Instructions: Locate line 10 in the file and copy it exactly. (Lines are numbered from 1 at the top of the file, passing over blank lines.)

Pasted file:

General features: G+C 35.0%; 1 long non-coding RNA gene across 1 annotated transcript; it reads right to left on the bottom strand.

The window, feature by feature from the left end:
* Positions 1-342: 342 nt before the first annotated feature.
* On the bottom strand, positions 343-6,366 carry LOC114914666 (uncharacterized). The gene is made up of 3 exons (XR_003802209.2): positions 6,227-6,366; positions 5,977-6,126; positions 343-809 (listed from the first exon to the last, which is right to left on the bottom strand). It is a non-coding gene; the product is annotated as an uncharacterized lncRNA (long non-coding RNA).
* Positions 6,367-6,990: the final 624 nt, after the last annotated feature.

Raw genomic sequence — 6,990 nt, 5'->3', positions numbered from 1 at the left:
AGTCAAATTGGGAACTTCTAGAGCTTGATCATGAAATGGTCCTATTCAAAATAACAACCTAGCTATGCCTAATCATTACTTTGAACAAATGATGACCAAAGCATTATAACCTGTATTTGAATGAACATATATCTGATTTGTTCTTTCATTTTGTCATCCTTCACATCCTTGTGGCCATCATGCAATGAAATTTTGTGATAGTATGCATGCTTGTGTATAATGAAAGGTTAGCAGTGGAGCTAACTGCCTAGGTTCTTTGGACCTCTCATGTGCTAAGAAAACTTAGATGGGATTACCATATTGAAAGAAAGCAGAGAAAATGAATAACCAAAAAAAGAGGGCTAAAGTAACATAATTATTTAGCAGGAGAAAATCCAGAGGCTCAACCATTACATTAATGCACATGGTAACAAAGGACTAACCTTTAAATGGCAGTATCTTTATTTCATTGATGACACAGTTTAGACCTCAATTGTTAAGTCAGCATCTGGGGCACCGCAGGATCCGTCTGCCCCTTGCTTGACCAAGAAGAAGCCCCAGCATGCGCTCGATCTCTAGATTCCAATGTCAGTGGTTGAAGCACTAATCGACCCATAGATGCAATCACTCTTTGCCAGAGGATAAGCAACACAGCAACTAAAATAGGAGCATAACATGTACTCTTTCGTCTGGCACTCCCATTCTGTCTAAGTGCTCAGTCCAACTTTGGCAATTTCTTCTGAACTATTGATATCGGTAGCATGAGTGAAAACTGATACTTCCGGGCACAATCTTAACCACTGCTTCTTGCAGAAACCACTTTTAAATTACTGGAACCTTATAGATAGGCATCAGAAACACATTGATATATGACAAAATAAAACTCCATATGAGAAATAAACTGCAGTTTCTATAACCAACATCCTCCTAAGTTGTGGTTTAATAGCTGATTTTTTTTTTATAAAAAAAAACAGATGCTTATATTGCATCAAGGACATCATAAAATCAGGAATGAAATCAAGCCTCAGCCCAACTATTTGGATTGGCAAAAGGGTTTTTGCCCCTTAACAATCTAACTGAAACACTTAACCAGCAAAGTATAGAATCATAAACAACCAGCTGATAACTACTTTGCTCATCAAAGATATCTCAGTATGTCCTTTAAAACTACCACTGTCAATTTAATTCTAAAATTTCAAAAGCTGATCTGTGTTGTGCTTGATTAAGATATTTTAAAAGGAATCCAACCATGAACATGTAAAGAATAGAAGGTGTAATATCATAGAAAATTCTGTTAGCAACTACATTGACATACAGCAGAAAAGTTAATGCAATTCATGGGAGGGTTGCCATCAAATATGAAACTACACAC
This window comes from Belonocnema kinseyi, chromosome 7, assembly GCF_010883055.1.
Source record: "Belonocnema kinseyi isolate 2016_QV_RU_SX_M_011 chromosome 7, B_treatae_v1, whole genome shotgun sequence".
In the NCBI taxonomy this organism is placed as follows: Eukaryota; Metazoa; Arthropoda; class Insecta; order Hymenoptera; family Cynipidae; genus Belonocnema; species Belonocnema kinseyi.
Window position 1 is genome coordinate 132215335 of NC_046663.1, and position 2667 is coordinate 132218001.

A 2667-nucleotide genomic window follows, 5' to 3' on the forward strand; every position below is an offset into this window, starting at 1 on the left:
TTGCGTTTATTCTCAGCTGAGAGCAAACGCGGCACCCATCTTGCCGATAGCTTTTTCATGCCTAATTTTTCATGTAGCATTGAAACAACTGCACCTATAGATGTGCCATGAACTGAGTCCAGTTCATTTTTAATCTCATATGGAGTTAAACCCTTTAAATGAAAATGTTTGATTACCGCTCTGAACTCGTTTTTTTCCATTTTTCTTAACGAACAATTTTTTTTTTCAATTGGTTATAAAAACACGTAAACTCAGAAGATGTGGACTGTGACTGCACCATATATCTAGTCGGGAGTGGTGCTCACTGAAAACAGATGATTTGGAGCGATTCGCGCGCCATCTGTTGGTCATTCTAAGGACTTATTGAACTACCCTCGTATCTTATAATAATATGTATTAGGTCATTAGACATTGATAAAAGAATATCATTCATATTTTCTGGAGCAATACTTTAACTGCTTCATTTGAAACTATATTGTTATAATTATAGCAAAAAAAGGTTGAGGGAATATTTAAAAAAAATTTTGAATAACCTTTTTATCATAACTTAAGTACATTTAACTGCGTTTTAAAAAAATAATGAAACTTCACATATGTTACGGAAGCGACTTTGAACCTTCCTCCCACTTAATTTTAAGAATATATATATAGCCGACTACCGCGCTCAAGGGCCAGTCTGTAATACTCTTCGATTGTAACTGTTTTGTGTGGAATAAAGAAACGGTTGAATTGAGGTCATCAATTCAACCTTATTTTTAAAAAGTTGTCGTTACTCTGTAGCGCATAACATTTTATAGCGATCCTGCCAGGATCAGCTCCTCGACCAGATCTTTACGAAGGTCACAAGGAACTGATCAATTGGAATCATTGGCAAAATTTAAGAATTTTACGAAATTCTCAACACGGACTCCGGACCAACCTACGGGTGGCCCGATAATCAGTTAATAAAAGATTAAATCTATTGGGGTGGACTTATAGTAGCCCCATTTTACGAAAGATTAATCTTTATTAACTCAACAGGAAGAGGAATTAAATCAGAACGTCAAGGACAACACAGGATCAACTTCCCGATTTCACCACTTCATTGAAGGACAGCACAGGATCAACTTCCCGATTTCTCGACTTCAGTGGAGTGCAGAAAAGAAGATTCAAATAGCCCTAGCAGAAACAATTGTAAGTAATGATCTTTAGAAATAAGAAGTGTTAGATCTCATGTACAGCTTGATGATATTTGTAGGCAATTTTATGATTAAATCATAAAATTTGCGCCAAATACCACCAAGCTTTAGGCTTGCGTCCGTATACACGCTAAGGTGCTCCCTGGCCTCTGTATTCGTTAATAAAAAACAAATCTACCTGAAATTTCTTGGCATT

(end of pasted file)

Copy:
In the NCBI taxonomy this organism is placed as follows: Eukaryota; Metazoa; Arthropoda; class Insecta; order Hymenoptera; family Cynipidae; genus Belonocnema; species Belonocnema kinseyi.